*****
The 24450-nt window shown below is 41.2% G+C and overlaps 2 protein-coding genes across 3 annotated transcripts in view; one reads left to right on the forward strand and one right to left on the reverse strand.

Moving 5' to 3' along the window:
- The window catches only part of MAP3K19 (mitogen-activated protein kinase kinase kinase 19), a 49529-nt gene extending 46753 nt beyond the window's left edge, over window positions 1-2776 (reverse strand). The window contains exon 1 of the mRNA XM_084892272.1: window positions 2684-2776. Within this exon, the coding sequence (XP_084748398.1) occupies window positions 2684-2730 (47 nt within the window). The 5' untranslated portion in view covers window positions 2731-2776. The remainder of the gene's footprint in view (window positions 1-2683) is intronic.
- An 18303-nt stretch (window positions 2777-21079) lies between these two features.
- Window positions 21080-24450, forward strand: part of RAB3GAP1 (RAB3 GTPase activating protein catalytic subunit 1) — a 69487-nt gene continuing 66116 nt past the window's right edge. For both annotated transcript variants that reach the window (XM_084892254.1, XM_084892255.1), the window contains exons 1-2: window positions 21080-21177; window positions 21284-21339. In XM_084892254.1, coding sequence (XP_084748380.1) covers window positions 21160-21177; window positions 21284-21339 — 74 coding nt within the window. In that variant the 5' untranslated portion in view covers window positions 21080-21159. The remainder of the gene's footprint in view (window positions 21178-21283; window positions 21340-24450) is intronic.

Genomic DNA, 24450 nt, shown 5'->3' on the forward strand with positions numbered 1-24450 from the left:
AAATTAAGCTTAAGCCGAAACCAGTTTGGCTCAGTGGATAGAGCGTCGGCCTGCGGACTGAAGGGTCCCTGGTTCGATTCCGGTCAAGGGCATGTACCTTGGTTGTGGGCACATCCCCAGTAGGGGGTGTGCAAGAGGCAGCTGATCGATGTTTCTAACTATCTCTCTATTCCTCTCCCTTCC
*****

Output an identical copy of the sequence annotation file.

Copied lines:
The 24450-nt window shown below is 41.2% G+C and overlaps 2 protein-coding genes across 3 annotated transcripts in view; one reads left to right on the forward strand and one right to left on the reverse strand.

Moving 5' to 3' along the window:
- The window catches only part of MAP3K19 (mitogen-activated protein kinase kinase kinase 19), a 49529-nt gene extending 46753 nt beyond the window's left edge, over window positions 1-2776 (reverse strand). The window contains exon 1 of the mRNA XM_084892272.1: window positions 2684-2776. Within this exon, the coding sequence (XP_084748398.1) occupies window positions 2684-2730 (47 nt within the window). The 5' untranslated portion in view covers window positions 2731-2776. The remainder of the gene's footprint in view (window positions 1-2683) is intronic.
- An 18303-nt stretch (window positions 2777-21079) lies between these two features.
- Window positions 21080-24450, forward strand: part of RAB3GAP1 (RAB3 GTPase activating protein catalytic subunit 1) — a 69487-nt gene continuing 66116 nt past the window's right edge. For both annotated transcript variants that reach the window (XM_084892254.1, XM_084892255.1), the window contains exons 1-2: window positions 21080-21177; window positions 21284-21339. In XM_084892254.1, coding sequence (XP_084748380.1) covers window positions 21160-21177; window positions 21284-21339 — 74 coding nt within the window. In that variant the 5' untranslated portion in view covers window positions 21080-21159. The remainder of the gene's footprint in view (window positions 21178-21283; window positions 21340-24450) is intronic.

Genomic DNA, 24450 nt, shown 5'->3' on the forward strand with positions numbered 1-24450 from the left:
AAATTAAGCTTAAGCCGAAACCAGTTTGGCTCAGTGGATAGAGCGTCGGCCTGCGGACTGAAGGGTCCCTGGTTCGATTCCGGTCAAGGGCATGTACCTTGGTTGTGGGCACATCCCCAGTAGGGGGTGTGCAAGAGGCAGCTGATCGATGTTTCTAACTATCTCTCTATTCCTCTCCCTTCC